Friday, October 19, 2012

{in the picture} an interview with debbie

Happy Friday everyone, and welcome to another installment of our {In the Picture} self-portrait interview series.  Today you will get to know Debbie. I actually had the pleasure of meeting Debbie about a year ago at an informal ladies "flickr meetup" in NYC. Although our time together that day was brief, I could tell right away that she was a wonderful, creative spirit, and I've been following her self-portrait journey ever since...

1. Was there ever a time when you couldn't imagine taking self-portraits or have you always been comfortable in front of the camera? Do you remember when the self-portrait "bug" bit you?

Until the day I picked up the camera to take my first self-portrait and embark upon my 365, I absolutely never thought I could  point the camera at myself.  Truthfully, I never took any photos at all.  My husband was the family photographer, and he was the one with the camera always in his hand.  As my husband’s passion for photography expanded, he asked to take photos of me.  At first I was extremely reluctant to be in front of the camera, and I found it very difficult to look at the photos of myself.  It took quite a while before I was even able to sit with him as he edited the photos.  There came a time when we began working together, collaborating to create a vision, and I began to enjoy the process while also beginning to realize that I had visions of my own.  That was when the idea of self-portraiture began to take root. One day my husband just put the camera in my hands and said “go for it”.  I had that moment of now or never, that if I hesitated I was giving into self-doubt instead of reaching toward new possibilities.  It was an amazing feeling, taking that first photo, a real sense of exhilaration, and somehow I knew I was about to begin an incredible journey of self-discovery.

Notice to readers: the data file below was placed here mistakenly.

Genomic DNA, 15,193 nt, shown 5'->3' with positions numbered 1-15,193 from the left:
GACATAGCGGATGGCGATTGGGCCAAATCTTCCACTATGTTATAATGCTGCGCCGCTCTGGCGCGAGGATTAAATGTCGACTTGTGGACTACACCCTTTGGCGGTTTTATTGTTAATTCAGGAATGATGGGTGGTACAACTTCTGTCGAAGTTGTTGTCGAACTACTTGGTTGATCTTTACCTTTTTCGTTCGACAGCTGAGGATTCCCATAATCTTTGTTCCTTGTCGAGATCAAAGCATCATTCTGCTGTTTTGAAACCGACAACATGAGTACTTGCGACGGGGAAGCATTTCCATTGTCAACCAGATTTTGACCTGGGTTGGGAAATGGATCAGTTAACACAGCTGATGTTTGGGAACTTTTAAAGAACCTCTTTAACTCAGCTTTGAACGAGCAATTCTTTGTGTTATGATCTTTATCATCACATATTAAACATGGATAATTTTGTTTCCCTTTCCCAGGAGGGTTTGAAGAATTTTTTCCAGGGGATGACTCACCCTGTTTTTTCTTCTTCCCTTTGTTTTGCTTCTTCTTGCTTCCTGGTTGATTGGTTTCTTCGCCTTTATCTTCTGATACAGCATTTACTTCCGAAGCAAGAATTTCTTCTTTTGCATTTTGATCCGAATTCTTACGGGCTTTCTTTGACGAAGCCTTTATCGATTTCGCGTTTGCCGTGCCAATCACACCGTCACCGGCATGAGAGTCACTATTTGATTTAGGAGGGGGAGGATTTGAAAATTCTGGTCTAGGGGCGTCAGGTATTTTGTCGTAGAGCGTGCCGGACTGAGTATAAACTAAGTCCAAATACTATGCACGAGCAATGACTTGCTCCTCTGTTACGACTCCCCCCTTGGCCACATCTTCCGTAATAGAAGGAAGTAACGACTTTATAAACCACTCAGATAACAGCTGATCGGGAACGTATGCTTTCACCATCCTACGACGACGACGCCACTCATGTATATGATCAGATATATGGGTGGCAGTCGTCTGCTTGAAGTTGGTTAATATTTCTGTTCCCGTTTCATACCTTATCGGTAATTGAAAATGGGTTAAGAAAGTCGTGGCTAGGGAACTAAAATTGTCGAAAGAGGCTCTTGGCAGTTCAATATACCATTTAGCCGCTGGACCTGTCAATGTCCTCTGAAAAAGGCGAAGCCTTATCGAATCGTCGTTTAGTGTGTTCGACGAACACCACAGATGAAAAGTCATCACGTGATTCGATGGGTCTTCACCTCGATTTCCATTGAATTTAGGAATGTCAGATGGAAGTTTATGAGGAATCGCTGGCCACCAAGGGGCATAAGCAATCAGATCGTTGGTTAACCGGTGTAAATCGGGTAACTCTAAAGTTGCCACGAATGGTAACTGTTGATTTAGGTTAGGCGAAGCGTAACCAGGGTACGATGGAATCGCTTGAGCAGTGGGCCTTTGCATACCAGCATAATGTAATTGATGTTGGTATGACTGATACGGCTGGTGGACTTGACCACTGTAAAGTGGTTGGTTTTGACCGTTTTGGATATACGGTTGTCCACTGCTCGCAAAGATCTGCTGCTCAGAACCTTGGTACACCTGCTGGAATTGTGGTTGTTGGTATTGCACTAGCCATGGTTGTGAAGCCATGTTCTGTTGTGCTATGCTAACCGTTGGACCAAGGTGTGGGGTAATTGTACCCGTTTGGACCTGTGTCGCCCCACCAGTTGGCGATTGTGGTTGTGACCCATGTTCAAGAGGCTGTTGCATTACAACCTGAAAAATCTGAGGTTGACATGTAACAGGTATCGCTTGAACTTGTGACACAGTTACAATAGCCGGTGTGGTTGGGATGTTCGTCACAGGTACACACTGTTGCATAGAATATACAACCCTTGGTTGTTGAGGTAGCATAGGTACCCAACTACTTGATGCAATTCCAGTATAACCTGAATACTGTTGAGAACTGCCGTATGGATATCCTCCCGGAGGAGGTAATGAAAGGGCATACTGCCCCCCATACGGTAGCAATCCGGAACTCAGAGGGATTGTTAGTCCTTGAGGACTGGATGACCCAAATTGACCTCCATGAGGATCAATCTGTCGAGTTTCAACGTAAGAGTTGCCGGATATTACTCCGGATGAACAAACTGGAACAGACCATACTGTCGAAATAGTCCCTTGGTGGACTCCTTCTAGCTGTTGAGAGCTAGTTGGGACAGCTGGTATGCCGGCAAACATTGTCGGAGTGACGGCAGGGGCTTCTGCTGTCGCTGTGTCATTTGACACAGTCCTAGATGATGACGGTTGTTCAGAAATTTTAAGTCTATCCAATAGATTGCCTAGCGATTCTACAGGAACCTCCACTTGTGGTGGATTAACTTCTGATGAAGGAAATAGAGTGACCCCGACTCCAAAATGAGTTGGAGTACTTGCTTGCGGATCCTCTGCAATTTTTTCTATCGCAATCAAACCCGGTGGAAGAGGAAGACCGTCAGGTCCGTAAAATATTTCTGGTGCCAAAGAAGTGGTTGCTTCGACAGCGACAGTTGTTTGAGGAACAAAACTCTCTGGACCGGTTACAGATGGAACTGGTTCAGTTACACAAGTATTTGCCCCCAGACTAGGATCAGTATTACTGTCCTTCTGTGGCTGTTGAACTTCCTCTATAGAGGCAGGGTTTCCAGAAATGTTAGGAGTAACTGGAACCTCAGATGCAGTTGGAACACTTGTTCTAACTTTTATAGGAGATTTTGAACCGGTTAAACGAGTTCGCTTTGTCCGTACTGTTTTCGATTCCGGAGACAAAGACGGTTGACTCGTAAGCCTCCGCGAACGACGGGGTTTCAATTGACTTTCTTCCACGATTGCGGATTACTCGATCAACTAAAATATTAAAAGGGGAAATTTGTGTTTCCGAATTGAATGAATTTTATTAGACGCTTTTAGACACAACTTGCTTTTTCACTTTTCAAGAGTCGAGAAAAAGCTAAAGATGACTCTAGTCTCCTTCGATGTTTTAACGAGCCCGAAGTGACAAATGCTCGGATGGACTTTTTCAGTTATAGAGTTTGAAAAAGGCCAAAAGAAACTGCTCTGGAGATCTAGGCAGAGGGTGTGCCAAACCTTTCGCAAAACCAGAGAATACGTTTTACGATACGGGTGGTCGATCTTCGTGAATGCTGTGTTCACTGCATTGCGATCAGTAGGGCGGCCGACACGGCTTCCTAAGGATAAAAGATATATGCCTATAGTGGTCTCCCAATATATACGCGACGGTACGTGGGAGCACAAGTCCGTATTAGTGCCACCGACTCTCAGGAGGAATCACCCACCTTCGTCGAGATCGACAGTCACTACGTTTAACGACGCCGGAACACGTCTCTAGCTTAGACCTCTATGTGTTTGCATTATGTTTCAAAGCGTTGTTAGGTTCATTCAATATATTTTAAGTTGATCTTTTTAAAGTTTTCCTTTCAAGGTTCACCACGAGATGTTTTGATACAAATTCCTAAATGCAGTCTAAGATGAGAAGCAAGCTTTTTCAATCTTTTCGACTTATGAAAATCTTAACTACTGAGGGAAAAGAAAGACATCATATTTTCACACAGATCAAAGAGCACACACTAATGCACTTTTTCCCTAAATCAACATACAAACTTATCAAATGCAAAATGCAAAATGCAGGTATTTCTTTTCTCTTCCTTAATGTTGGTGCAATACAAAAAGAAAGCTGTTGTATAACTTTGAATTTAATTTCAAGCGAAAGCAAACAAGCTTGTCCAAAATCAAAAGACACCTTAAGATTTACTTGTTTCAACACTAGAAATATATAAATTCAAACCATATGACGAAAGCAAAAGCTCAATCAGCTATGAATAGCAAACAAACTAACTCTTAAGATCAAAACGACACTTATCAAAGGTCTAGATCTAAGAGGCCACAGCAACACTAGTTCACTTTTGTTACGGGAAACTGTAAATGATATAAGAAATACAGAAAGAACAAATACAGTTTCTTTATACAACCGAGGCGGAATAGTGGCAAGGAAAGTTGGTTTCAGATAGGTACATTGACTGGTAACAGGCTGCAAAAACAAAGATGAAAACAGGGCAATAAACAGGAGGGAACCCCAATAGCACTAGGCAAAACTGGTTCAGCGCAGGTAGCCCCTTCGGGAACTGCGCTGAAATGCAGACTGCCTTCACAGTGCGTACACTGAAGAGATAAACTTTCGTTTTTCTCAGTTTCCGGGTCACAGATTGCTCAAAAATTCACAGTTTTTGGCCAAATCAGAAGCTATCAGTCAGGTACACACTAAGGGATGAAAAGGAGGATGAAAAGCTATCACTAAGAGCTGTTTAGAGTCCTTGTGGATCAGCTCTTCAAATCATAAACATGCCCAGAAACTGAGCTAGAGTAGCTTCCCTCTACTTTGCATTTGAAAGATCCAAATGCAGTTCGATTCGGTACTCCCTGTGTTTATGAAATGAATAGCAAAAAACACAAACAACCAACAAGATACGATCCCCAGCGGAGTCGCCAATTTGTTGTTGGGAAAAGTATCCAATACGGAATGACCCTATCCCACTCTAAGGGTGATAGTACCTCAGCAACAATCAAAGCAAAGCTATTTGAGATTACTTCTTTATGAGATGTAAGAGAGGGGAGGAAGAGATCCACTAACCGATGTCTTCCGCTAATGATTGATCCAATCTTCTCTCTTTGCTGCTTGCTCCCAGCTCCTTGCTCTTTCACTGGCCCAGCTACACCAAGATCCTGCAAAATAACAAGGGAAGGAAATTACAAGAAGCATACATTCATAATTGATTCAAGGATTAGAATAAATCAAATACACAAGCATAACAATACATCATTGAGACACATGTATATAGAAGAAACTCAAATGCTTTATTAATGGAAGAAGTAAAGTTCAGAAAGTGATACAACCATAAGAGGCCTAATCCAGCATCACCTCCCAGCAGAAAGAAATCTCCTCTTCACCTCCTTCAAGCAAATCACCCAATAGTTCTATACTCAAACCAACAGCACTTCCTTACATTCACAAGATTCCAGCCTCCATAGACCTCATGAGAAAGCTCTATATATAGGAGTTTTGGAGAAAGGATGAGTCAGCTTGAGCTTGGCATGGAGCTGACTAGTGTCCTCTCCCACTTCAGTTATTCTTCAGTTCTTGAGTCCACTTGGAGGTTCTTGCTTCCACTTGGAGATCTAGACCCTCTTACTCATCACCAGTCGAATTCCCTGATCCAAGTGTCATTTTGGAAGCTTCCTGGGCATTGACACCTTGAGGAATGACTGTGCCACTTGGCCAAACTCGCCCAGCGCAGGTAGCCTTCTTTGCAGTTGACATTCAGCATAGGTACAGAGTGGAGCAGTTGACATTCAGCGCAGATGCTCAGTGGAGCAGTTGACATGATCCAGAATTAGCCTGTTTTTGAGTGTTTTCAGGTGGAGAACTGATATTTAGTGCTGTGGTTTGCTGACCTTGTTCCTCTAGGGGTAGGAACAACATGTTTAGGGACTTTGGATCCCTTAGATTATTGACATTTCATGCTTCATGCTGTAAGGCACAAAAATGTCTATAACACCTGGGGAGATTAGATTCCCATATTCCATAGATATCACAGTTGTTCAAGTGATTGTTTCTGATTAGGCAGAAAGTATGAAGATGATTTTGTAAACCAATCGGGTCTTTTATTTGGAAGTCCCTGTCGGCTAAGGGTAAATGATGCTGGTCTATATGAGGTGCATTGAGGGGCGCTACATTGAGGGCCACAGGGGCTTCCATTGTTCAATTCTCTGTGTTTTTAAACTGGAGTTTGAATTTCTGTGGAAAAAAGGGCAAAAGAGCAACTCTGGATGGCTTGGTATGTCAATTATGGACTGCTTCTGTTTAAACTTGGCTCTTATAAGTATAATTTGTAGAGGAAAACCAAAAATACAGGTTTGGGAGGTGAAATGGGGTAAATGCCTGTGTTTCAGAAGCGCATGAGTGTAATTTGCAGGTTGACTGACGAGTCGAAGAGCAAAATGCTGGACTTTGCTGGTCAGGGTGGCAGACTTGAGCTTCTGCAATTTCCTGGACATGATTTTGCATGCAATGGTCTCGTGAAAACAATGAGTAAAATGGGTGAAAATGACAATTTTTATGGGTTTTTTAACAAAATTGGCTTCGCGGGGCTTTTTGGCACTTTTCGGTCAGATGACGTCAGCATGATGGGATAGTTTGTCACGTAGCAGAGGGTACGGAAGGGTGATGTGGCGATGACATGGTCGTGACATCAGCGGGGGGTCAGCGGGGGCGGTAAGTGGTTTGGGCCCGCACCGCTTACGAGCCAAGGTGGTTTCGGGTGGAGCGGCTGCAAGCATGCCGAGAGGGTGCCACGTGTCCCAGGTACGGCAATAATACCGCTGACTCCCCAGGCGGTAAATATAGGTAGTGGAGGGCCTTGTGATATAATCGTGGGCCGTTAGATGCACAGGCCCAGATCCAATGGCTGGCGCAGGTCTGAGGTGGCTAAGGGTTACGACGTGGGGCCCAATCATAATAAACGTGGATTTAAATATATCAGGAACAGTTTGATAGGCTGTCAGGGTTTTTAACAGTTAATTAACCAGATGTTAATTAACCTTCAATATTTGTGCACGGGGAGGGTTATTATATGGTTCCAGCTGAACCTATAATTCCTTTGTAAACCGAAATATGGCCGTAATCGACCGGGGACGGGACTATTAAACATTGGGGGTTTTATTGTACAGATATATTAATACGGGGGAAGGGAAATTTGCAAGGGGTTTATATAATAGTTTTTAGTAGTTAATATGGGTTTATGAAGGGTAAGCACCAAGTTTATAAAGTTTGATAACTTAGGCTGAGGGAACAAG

another turning point, a fork stuck in the road
taking my time, but I don't know where

2. Your self-portraits convey both confidence and vulnerability--a wonderful combination. How much planning goes in to your shots--the setting, props, your clothing, your hair, etc? Where does your inspiration come from?

the rest is still unwritten

Learning how others perceive my self-portraits has really given me the opportunity to think about why they might see something in the image that I did not even realize was there.  Most certainly, the issue of confidence and having confidence in myself is something that I struggle with.  And yet somehow confidence is an aspect that seems to come across in my photos.  Perhaps it is because it is those very images that were the most difficult to post that were the ones that I pushed myself to do.  That internal push comes, I think, from a desire to really use self-portraiture as a means of self-awareness, honesty and acceptance of who I am at this stage in my life.

she only reveals what she wants you to see

The female form, and recognizing how beautiful it really is, became a central theme for me.  And perhaps, the sense of vulnerability that people see is because in pushing myself, in pushing those comfort levels, there does exist that feeling of being exposed, both physically and emotionally.  Somehow I feel compelled to take those risks.  Perhaps both getting older and seeing my teenage daughter struggle with issues of self-esteem, it is so important to me to embrace being a woman. To show that we are beautiful, no matter our age, no matter our imperfections, we are all beautiful. If we can feel that, and own that, no one can ever bring us down or take that away from us.

more than words